Possible involvement of a low redox potential component(s) downstream of photosystem I in the translational regulation of the D1 subunit of the photosystem II reaction center in isolated pea chloroplasts

Hiroshi Kuroda, Kumiko Kobashi, Hiroyuki Kaseyama, Kimiyuki Satoh

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    31 Citations (Scopus)

    Abstract

    Accumulation of the precursor and the mature form of the D1 protein of the photosystem II reaction center in illuminated pea chloroplasts was prevented by the addition of the inhibitors atrazine, 3-(3,4-dichlorophenyl)- 1,1-dimethylurea and 3,5-dibromo-4-hydroxybenzonitrile. Under such conditions, the compensatory accumulation of two translational intermediates of the D1 protein, of 22 and 24 kDa, respectively, was induced by the addition of ATP, as also observed in darkness in the presence of ATP [Taniguchi et al. (1993) FEBS Lett. 317: 57], suggesting that the synthesis of the full-length D1 protein requires a factor that is generated by the operation of photosynthetic electron transport. The accumulation of the full- length D1 protein was induced in the light, even in the presence of atrazine, when both 2,6-dichlorophenolindophenol and ascorbate were also present and in darkness upon the addition of dithiothreitol. Moreover, reagents with a relatively low redox potential, namely, duroquinone and methylviologen, prevented the accumulation. These observations suggest that the translation of the D1 protein might be regulated at specific steps during the elongation of the polypeptide via a redox change in a component around photosystem I. Results of pre-illumination experiments indicate that the factor needed for the accumulation of D1 protein is relatively stable and retains its activity in darkness after exposure to light.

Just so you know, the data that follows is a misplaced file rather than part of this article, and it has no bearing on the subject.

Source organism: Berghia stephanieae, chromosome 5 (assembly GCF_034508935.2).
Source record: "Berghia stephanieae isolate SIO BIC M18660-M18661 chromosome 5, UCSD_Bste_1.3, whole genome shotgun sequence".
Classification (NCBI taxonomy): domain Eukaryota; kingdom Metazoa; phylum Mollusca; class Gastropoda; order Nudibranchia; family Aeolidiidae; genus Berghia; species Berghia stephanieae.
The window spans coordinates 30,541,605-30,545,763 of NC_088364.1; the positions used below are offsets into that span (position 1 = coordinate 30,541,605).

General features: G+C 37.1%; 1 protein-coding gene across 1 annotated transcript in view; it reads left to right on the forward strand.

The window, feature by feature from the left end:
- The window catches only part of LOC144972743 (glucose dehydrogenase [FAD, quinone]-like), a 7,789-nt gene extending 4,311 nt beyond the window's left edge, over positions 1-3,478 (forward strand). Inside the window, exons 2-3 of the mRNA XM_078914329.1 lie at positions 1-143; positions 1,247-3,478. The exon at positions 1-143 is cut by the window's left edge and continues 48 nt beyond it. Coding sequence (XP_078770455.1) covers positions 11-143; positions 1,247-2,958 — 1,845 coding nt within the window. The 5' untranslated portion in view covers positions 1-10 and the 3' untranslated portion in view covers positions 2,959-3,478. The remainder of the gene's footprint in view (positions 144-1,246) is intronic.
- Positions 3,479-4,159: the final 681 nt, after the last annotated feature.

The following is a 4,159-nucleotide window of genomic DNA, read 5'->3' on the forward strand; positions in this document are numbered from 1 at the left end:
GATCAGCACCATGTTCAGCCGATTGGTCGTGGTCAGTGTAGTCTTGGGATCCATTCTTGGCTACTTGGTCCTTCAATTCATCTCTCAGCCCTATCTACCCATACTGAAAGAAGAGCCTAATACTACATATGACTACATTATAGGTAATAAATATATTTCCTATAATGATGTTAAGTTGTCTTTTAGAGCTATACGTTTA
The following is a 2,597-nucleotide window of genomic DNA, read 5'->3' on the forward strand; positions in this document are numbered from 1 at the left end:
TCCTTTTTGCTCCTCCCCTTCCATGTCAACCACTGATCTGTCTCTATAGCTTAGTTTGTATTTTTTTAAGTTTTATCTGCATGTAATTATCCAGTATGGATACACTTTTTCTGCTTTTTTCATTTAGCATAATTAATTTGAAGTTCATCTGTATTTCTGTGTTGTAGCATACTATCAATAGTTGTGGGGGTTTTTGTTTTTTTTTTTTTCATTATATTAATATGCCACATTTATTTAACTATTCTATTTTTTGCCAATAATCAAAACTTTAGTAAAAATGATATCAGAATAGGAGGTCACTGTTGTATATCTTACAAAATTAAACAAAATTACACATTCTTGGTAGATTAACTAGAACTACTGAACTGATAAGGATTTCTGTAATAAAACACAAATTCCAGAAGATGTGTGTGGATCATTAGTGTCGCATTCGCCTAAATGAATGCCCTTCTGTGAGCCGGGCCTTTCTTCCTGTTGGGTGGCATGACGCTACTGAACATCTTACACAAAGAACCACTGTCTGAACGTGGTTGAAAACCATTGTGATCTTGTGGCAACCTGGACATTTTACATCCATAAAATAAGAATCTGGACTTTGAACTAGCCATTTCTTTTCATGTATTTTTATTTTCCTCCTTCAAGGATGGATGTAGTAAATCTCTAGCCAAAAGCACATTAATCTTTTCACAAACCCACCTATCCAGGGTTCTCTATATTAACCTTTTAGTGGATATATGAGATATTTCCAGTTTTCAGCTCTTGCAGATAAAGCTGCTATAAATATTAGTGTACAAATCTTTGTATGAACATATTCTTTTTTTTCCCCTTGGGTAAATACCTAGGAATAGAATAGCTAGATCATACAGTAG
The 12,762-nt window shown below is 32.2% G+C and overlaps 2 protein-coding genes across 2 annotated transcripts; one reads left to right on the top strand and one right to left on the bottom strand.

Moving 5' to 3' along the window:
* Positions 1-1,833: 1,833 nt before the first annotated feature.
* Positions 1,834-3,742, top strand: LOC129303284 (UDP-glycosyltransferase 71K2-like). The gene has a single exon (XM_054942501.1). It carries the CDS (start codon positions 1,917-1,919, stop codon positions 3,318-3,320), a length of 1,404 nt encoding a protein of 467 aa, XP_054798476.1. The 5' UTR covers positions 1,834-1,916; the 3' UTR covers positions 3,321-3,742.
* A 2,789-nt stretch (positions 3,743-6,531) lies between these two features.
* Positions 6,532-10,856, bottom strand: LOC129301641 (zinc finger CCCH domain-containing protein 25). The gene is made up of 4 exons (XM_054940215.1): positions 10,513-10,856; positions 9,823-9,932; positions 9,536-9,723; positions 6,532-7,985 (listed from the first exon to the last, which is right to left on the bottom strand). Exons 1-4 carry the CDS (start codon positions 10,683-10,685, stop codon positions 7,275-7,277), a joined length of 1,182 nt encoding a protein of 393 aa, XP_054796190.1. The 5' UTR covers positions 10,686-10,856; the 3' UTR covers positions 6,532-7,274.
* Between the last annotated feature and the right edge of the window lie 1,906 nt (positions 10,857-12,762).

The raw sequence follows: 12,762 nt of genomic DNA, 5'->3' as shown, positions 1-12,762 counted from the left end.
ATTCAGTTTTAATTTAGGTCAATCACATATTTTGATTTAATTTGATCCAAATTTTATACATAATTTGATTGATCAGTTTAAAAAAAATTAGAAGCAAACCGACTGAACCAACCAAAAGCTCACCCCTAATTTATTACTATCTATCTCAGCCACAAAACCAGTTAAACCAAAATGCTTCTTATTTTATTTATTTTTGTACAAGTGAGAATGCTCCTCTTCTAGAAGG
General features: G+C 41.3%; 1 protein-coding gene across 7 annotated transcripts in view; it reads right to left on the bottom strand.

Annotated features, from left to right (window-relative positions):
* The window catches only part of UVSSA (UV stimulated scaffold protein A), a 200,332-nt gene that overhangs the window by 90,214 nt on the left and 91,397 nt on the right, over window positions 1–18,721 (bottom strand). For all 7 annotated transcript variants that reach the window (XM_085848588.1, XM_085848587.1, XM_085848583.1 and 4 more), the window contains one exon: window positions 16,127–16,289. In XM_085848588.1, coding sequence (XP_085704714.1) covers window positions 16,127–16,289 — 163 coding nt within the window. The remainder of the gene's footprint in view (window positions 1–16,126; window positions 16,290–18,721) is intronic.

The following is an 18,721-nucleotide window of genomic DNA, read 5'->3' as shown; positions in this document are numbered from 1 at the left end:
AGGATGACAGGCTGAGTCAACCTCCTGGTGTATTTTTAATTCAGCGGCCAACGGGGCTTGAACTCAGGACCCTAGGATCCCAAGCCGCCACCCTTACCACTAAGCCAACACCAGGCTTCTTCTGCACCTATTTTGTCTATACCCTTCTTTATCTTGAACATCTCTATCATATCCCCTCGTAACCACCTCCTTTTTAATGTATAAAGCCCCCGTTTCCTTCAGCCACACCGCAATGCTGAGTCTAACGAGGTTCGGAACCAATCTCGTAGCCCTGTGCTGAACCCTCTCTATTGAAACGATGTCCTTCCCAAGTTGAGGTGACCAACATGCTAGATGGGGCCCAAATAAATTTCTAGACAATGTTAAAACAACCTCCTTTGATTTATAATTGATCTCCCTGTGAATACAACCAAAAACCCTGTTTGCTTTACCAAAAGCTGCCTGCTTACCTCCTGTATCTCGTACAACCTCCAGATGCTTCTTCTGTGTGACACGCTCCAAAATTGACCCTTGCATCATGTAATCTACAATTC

Original languageEnglish
    Pages (from-to)754-761
    Number of pages8
    JournalPlant and Cell Physiology
    Volume37
    Issue number6
    DOIs
    Publication statusPublished - Sep 1996

    Keywords

    • D1 protein
    • Photosystem I
    • Photosystem II
    • Pisum sativum
    • Redox control
    • Translation

    ASJC Scopus subject areas

    • Physiology
    • Plant Science
    • Cell Biology

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